Clean bill of health for South Tyneside's bathing water

South Tyneside's beaches have been given the thumbs-up for the quality of their bathing water.

By The Newsroom
Tuesday, 8th November 2016, 1:00 pm
Updated Wednesday, 16th November 2016, 3:51 pm
Sandhaven Beach
Sandhaven Beach

South Shields has been rated ‘excellent’ and Marsden ‘good,’ the Department for Environment, Food & Rural Affairs (Defra) announced today.

All 34 of the region’s beaches, from Berwick to Saltburn, have reached the minimum European standard.

Twenty-seven have been rated ‘excellent,’ six as ‘good,’ and one - Spittall- as sufficient, compared with 19 excellent, 11 good, three sufficient and one poor last year.

The ratings are based on the current and previous four years of sample data (80 samples per beach, from 2013 to 2016 inclusive), taken by the Environment Agency between May and September each year.

Northumbrian Water, which has invested £1billion over 20 years in enhancing the quality of water on the region’s coastline, says the results do not mean there is cause for complacency.

Wastewater Director Richard Warneford said: “Our two decades of investment has yielded significant benefits, and we are confident that by maintaining focus upon the North East coastline we can continue to drive improvements and make the region’s coast a beacon for excellent bathing water.

“Investment in areas such as Seaham and Seaham Hall, where we have implemented improved storm water storage facilities, and Saltburn, with a £1.5million system upgrade, has paid off and this is reflected in today’s results, with Seaham moving from ‘good’ to ‘excellent’ and Saltburn rising from ‘good’ to ‘excellent.’

“All of this work helps to make our region’s beaches a fantastic place to visit, with high quality bathing water that adds to the experience of a day on the North East coast.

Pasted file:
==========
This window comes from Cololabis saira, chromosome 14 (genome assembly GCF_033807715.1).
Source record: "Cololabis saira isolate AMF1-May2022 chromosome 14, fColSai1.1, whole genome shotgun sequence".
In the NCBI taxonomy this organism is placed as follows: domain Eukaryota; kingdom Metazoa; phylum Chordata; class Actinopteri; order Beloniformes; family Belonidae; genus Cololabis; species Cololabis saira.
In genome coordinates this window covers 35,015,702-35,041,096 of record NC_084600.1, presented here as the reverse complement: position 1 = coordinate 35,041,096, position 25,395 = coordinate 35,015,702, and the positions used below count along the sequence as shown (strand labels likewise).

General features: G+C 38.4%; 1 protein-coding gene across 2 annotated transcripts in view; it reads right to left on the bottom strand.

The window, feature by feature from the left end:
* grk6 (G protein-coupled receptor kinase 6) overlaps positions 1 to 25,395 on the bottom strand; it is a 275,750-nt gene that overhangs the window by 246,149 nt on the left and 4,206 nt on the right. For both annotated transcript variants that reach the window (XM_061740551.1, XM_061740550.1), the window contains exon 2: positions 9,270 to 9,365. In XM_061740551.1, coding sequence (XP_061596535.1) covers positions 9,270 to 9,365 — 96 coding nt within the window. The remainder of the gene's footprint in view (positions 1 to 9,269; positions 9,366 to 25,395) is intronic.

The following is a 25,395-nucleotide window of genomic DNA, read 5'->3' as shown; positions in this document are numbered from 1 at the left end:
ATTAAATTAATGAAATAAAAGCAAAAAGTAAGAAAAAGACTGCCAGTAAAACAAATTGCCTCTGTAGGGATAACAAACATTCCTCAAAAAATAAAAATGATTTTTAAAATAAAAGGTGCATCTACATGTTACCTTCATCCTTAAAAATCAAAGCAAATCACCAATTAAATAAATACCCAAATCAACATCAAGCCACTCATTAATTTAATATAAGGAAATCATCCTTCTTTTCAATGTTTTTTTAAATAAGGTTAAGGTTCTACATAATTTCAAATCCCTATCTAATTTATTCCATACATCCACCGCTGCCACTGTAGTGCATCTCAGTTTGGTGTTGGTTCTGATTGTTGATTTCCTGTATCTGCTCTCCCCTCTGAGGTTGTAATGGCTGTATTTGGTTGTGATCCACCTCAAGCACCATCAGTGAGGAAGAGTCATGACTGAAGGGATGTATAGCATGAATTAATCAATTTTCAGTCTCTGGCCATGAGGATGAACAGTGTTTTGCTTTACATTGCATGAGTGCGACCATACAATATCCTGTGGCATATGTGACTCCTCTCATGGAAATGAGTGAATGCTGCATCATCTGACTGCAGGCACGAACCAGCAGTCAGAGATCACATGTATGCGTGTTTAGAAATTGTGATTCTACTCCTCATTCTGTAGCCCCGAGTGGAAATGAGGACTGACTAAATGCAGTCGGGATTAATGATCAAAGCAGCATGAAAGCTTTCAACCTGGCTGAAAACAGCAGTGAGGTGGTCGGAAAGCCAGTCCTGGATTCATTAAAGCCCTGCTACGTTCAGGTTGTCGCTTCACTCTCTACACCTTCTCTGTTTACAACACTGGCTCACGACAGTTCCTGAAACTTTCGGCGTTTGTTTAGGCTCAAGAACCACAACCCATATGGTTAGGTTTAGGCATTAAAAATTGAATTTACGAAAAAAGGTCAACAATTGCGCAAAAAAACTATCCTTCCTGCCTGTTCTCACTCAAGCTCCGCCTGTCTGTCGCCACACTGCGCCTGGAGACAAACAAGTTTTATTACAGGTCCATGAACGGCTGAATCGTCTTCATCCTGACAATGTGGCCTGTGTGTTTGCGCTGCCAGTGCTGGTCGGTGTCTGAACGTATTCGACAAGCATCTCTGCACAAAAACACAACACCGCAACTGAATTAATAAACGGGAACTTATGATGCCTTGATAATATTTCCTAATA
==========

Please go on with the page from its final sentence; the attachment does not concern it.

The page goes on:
“There is more work like this to be done and we refuse to take today’s excellent results as an excuse to be complacent. Great bathing water relies on constant attention to detail and a willingness to continue looking for new ways to protect and improve our environment.

“Back in 2000, only four North East bathing waters achieved the standards that were in place at the time, so today shows a massive improvement that we and all of our partners can be proud of. We place the environment at the heart of what we do and are extremely proud of the investment and partnership working that we carry out to make our beaches a great place to visit.

“Taking into consideration factors that our outside of our control, including areas where there is a larger than normal volumes of bird waste, and the suspected offshore dumping of rubbish from ships, we feel very proud that 33 of our region’s bathing waters have achieved excellent or good standards.”

Environment Agency chief executive Sir James Bevan said: “Water quality at beaches has improved again this year, with all in the North East meeting European standards and 27 meeting the highest rating of Excellent.

“The Environment Agency has led successful work to protect people, tourism and the environment. We will continue to ensure bathing waters are maintained and improved further, so we need partners and the public to work with us to reduce pollution.

“We encourage all beach-goers to check water quality advice; this is available at every bathing beach and on the Bathing Water Data Explorer website.”